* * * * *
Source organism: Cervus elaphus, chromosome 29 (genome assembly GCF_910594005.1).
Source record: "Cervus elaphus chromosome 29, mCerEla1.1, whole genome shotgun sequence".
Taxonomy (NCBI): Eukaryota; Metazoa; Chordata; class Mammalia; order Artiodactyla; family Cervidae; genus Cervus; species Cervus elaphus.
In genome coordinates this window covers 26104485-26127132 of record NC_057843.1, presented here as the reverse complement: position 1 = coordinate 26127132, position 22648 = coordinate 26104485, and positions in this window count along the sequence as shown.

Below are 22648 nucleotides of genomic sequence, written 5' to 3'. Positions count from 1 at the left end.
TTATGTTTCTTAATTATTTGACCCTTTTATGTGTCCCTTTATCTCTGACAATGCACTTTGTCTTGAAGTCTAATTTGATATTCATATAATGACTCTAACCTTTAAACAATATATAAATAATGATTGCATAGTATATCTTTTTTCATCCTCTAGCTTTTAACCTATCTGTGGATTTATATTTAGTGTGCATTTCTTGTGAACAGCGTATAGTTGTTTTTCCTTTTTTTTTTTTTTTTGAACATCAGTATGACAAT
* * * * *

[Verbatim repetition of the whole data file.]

Source organism: Cervus elaphus, chromosome 29 (genome assembly GCF_910594005.1).
Source record: "Cervus elaphus chromosome 29, mCerEla1.1, whole genome shotgun sequence".
Taxonomy (NCBI): Eukaryota; Metazoa; Chordata; class Mammalia; order Artiodactyla; family Cervidae; genus Cervus; species Cervus elaphus.
In genome coordinates this window covers 26104485-26127132 of record NC_057843.1, presented here as the reverse complement: position 1 = coordinate 26127132, position 22648 = coordinate 26104485, and positions in this window count along the sequence as shown.

Below are 22648 nucleotides of genomic sequence, written 5' to 3'. Positions count from 1 at the left end.
TTATGTTTCTTAATTATTTGACCCTTTTATGTGTCCCTTTATCTCTGACAATGCACTTTGTCTTGAAGTCTAATTTGATATTCATATAATGACTCTAACCTTTAAACAATATATAAATAATGATTGCATAGTATATCTTTTTTCATCCTCTAGCTTTTAACCTATCTGTGGATTTATATTTAGTGTGCATTTCTTGTGAACAGCGTATAGTTGTTTTTCCTTTTTTTTTTTTTTTTGAACATCAGTATGACAAT